3VIEW Blog

News, theories, and research to help you in your relationships

Transform Your Relationship by Making One Important Change

April 8th, 2014

Want to really rev up your relationship? Even your life?

Step it up for our one-week relationship challenge.

As relationship psychotherapists, we’ve seen how making this one major shift can transform your relationship. And we’re confident you’ll see a difference in just one week.

We challenge you to embrace your relationship as the most important thing in your life.

That’s right. You commit to each other that “We come first.” Your partner and his or her needs comes first, even before your own, and vice versa. Your priority is to protect and nurture the relationship, which means caring for your partner in the way he or she needs.

For many, this can seem extreme at first, even radical. What about our independence? Other priorities? Children? My own needs?

The most interesting thing is that if you and your partner meet this challenge, you’ll find your own needs met in a way that doesn’t happen when you’re both optimizing for yourselves. Self-optimization creates a you-versus-me mentality, which causes conflict and leaves you feeling unsupported and alone. And your other priorities — including children, and work, friends and family — will actually benefit from you feeling secure, supported, and strong.

Ready to take action for the next seven days?

1. Accept that you are emotionally dependent. The reason we feel so badly when we fight is because our need to be emotionally attached to our partner is fundamental — it’s a basic need like food or shelter. Dr. Sue Johnson, writes in Hold Me Tight that, “Partners acted like they were fighting for their lives in therapy because they were doing just that. Isolation and the potential loss of loving connection is coded by the human brain into a primal panic response.”

2. Share your vulnerability. Ask your partner “What is the one thing you worry about the most, or find the most difficult to deal with in the relationship? And what do you need from me to make it easier?” Maybe your partner fears being abandoned and needs reassurance. Or maybe he or she finds it difficult to open up and needs you to listen. Keep this in mind and make efforts each day to make it easier for one another.

3. Be there for each other 24/7. Agree to make yourself available to your partner whenever he or she needs you, even the middle of the night. This means that when your partner reaches out, you respond quickly and lovingly. There is no judgment in this arrangement, which means that you can both call, text, email each other whenever and about anything.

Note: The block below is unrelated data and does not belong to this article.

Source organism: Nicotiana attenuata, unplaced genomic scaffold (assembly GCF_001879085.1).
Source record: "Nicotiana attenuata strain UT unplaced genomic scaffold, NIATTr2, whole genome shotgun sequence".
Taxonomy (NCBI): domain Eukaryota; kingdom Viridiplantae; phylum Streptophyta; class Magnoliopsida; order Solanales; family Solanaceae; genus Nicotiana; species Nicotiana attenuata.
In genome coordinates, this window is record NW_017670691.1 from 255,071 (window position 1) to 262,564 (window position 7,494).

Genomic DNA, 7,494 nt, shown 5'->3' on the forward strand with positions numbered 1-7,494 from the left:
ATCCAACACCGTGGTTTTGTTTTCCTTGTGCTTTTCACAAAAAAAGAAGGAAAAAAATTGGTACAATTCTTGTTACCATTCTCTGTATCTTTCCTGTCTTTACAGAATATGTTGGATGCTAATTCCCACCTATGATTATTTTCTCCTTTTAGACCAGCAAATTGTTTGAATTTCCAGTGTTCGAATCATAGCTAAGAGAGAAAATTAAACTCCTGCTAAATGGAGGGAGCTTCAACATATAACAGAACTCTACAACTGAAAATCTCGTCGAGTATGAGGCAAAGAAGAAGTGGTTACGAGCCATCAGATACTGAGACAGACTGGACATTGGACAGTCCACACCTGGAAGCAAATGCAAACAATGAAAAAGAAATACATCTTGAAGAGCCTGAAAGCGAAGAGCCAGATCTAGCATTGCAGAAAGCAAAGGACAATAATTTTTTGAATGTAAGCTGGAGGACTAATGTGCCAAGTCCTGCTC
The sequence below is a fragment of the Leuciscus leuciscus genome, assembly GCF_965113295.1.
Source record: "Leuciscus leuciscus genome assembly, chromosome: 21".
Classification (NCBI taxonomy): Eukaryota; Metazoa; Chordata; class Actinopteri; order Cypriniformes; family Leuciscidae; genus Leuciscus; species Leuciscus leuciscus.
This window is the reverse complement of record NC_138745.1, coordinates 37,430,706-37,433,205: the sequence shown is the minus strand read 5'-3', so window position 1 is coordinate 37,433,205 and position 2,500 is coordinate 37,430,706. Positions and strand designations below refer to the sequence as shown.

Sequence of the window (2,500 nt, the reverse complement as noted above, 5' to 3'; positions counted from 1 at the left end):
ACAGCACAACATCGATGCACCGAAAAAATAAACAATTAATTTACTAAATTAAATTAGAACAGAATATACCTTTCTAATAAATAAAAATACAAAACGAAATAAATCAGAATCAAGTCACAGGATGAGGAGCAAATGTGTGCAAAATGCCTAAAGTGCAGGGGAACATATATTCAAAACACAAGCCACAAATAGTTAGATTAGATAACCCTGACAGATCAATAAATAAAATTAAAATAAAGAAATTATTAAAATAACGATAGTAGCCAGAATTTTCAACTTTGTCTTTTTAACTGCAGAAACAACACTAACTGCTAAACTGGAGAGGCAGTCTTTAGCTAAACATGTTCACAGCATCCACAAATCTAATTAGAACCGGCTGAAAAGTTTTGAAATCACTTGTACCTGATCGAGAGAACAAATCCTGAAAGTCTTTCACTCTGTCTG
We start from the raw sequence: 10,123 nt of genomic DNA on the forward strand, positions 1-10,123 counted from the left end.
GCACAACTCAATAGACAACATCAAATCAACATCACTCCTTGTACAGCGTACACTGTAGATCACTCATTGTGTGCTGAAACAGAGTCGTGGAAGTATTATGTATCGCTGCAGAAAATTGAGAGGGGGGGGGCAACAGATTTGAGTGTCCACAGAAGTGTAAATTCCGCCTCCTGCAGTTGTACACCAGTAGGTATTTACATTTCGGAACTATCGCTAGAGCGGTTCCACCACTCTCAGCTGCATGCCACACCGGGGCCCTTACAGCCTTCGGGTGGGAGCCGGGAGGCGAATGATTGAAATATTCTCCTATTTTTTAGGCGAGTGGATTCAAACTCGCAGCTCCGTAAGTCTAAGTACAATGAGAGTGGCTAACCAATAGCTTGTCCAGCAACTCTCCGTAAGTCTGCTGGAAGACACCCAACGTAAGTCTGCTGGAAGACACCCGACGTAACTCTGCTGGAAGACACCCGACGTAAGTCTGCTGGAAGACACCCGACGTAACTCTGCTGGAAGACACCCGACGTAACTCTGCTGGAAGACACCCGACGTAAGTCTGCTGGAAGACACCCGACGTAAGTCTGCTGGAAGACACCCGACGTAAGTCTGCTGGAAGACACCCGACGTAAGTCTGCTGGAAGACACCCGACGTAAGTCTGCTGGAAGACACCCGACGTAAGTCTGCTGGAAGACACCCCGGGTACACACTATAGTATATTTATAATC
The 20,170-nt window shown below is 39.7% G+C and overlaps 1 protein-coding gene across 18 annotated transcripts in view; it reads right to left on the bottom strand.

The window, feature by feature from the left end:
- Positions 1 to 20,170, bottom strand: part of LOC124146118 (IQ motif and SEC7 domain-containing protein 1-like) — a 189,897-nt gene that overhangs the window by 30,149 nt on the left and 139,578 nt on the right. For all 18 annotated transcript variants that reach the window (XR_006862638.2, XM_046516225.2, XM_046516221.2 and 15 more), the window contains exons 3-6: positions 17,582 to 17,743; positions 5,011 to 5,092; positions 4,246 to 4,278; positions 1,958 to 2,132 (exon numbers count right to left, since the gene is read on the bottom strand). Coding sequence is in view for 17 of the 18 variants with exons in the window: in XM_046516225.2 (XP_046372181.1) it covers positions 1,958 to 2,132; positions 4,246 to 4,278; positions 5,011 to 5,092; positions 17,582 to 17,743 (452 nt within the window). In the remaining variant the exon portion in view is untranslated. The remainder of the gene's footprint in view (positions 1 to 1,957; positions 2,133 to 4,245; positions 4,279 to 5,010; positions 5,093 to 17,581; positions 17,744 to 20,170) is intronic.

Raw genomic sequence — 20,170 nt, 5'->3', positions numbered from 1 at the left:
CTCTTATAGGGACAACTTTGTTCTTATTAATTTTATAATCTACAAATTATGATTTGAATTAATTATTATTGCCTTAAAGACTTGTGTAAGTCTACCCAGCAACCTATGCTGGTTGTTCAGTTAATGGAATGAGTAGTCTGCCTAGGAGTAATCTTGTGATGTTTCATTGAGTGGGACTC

4. Tell each other everything. Make a commitment to your partner to be fully transparent and open — not only about what you are doing, but also what you are thinking and feeling. For our challenge, it means that if your partner asks, “What are you thinking?” then you answer candidly, and without censoring. And no, you can’t say “Nothing!”

5. Book-end your days together. Start and end your day together, whether that’s in bed, or over the phone. Launch into your day with encouraging support for your partner, and land at night with reassuring closeness. In the morning tell your partner one thing you admire about him or her, and in the evening express appreciation for one thing your lover did during that day.

6. Protect the twosome. Never make your partner feel like a third wheel, even with your children. See your relationship as the primary foundation upon which everything else will thrive. The stronger that foundation — or the closer and more connected you are — the more secure your children will feel. With in-laws and family, remember that the relationship and your partner comes first. This does not mean pushing your family away, but it does mean that if sides have to be chosen…you choose your partner.

7. Choose “we” over “me”. Pick your partner first, over activities or interests that are just for you. If your partner wants to talk, put down the iPad and listen. If your partner wants to try a new activity — a sport, or a new restaurant, or social event — resist your impulse to say no. Be open-minded, encouraging, and even pro-active. Make plans and ask your partner on a date you know he or she will enjoy.

Good luck and have fun! If your loved one isn’t on board, make the changes yourself — you will still see an impact. And it won’t be only your relationship that changes. Don’t be surprised if your whole life starts to feel easier, less stressful, more hopeful and exciting… and that one week turns into a new way of living.

To help make these changes last, or for additional support, consider The Connection Cure program, or Couples Counselling.